3. The remark above directly relates to something else I think I did not do so well, and that is to explain Mach-Zehnder interference by a model in which we think of circularly polarized photons (or elliptically polarized, I should say, to be somewhat more general) as consisting of two linear components, which we may actually split from each other by a beam splitter. That takes the mystery out of Mach-Zehnder interference, but I acknowledge my analysis in a paper like my ‘K-12 level paper’ on quantum behavior (which gives a one-page overview of the logic) may be too short to convince skeptical readers. The Annex to my rather philosophical paper on the difference between a theory, a calculation and an explanation is better, but even there I should have gone much further than I did.[10]

4. I wrote quite a few papers that aim to develop a credible neutron and/or deuteron model. I think of the neutron in very much the same way as Ernest Rutherford, the intellectual giant who first hypothesized the existence of the neutron based on cosmological research, thought about neutrons: a positively charged proton or other nuclear particle attached to some kind of deep electron.[11] It is worth quoting his instinct on this, as expressed at the occasion of the 1921 Solvay Conference, in response to a question during the discussions on Rutherford’s paper on the possibility of nuclear synthesis in stars or nebulae from the French physicist Jean Baptiste Perrin who, independently from the American chemist William Draper Harkins, had proposed the possibility of hydrogen fusion just the year before (1919):

“We can, in fact, think of enormous energies being released from hydrogen nuclei merging to form helium—much larger energies than what can come from the Kelvin-Helmholtz mechanism.[12] I have been thinking that the hydrogen in the nebulae might come from particles which we may refer to as ‘neutrons’: these would consist of a positive nucleus with an electron at an exceedingly small distance (“un noyau positif avec un électron à toute petite distance[13]). These would mediate the assembly of the nuclei of more massive elements. It is, otherwise, difficult to understand how the positively charged particles could come together against the repulsive force that pushes them apart—unless we would envisage they are driven by enormous velocities.”

We may add that, just to make sure he gets this right, Rutherford is immediately requested to elaborate his point by the Danish physicist Martin Knudsen, who asks him this: “What’s the difference between a hydrogen atom and this neutron?” Rutherford simply answers as follows: “In a neutron, the electron would be very much closer to the nucleus.”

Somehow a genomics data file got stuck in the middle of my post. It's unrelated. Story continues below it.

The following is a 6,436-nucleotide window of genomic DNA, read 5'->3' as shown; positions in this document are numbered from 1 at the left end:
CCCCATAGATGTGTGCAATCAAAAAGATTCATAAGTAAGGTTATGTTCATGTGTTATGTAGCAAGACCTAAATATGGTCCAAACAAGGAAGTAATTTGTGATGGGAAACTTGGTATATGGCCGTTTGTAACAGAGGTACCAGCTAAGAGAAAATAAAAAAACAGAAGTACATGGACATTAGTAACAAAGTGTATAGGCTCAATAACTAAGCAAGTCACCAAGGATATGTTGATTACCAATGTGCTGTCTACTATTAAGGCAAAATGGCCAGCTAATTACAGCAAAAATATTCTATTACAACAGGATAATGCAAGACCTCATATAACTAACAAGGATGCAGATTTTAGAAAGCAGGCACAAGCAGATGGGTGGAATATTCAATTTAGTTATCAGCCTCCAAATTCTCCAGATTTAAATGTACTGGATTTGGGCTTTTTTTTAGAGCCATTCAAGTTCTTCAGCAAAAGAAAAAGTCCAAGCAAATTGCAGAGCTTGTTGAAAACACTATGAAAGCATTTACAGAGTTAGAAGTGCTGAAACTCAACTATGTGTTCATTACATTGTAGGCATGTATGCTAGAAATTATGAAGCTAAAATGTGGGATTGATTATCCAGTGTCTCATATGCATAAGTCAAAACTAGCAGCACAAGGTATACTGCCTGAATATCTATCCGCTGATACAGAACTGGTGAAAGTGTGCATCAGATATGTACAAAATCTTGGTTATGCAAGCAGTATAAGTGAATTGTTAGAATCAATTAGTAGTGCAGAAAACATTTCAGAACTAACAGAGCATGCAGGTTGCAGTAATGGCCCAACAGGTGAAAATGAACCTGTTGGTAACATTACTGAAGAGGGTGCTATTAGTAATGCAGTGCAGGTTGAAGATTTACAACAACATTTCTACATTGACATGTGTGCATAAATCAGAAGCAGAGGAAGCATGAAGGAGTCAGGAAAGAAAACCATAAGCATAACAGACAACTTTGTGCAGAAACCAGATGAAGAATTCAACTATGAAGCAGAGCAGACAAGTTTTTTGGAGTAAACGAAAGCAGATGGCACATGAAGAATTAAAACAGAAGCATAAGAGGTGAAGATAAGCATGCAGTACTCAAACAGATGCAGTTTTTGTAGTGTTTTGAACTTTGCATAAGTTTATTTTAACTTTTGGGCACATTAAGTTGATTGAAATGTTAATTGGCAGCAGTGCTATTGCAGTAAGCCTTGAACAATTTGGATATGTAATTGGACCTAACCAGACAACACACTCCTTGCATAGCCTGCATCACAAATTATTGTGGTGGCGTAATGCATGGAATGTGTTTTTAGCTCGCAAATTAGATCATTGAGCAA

In light of the fact that it was only in 1932 that James Chadwick would experimentally prove the existence of neutrons (and positively charged protons), we should be deeply impressed by the foresightof Rutherford and the other pioneers here: the predictive powerof their theories and ideas is truly amazing by any standard—including today’s. It may have something to do with the fact that the distinction between theoretical and experimental physicists was not so clear then.[14] The point is this: we fully subscribe to Rutherford’s intuition that a neutron should, somehow, be a composite particle consisting of a proton and an electron, but we did not succeed in modeling that convincingly. We explored two ways to go about it:

  1. One is to think of a free neutron which, we should remind ourselves, is a semi-stable particle only (its lifetime is a bit less than 15 minutes, which is an eternity in comparison to other non-stable particles). The challenge is then to build a credible n0 = p+ + e model.
  2. The other option is to try to build a neutron model based on its stability inside of the deuteron nucleus. Such model should probably be based on Schrödinger’s D+ = p+ + e + p+ Platzwechsel model, which thinks of the electron as a sort of glue holding the two positive charges together.

The first model is based on the assumption that we have two forces, very much like the centripetal and centrifugal force inside of a double-star. The difference – with a double-star model, that is – is that the charges have no rest mass.[15] The nature of those two forces is, therefore, very different than (1) the centripetal gravitational force that keeps the two stars together and (2) the centrifugal force that results from their kinetic energy and/or orbital momentum. We assumed the attractive force between the p+ and e is the usual electromagnetic force between two opposite charges (so that keeps them together). However, because the two charges clearly do not just go and sit on top of each other, we also assumed a ‘nuclear’ force acts at very close distances, and we tried to model this by introducing a Yukawa-like nuclear potential.